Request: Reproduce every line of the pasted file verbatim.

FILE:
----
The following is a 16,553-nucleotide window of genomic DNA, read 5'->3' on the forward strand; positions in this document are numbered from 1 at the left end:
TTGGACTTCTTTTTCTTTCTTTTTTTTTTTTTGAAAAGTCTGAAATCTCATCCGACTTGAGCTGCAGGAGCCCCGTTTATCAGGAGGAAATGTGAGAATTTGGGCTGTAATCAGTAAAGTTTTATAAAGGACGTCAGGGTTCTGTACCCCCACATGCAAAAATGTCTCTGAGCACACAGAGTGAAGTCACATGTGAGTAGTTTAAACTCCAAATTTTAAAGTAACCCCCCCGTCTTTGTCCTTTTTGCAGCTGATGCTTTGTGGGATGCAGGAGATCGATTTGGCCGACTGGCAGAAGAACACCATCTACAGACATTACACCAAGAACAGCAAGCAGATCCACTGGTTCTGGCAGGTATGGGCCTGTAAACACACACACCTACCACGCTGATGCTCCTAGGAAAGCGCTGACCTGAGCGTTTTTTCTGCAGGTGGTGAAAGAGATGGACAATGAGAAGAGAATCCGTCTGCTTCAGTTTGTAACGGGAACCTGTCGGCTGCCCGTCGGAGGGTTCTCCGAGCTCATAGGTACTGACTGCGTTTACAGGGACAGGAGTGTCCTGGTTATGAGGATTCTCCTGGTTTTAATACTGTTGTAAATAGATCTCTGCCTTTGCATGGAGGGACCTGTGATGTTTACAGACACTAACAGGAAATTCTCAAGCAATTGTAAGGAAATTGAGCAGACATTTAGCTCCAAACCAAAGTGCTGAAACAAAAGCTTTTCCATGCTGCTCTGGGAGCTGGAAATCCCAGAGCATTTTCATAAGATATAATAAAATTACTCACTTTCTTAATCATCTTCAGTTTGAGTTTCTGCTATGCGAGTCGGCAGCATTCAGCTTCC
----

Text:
The following is a 16,553-nucleotide window of genomic DNA, read 5'->3' on the forward strand; positions in this document are numbered from 1 at the left end:
TTGGACTTCTTTTTCTTTCTTTTTTTTTTTTTGAAAAGTCTGAAATCTCATCCGACTTGAGCTGCAGGAGCCCCGTTTATCAGGAGGAAATGTGAGAATTTGGGCTGTAATCAGTAAAGTTTTATAAAGGACGTCAGGGTTCTGTACCCCCACATGCAAAAATGTCTCTGAGCACACAGAGTGAAGTCACATGTGAGTAGTTTAAACTCCAAATTTTAAAGTAACCCCCCCGTCTTTGTCCTTTTTGCAGCTGATGCTTTGTGGGATGCAGGAGATCGATTTGGCCGACTGGCAGAAGAACACCATCTACAGACATTACACCAAGAACAGCAAGCAGATCCACTGGTTCTGGCAGGTATGGGCCTGTAAACACACACACCTACCACGCTGATGCTCCTAGGAAAGCGCTGACCTGAGCGTTTTTTCTGCAGGTGGTGAAAGAGATGGACAATGAGAAGAGAATCCGTCTGCTTCAGTTTGTAACGGGAACCTGTCGGCTGCCCGTCGGAGGGTTCTCCGAGCTCATAGGTACTGACTGCGTTTACAGGGACAGGAGTGTCCTGGTTATGAGGATTCTCCTGGTTTTAATACTGTTGTAAATAGATCTCTGCCTTTGCATGGAGGGACCTGTGATGTTTACAGACACTAACAGGAAATTCTCAAGCAATTGTAAGGAAATTGAGCAGACATTTAGCTCCAAACCAAAGTGCTGAAACAAAAGCTTTTCCATGCTGCTCTGGGAGCTGGAAATCCCAGAGCATTTTCATAAGATATAATAAAATTACTCACTTTCTTAATCATCTTCAGTTTGAGTTTCTGCTATGCGAGTCGGCAGCATTCAGCTTCC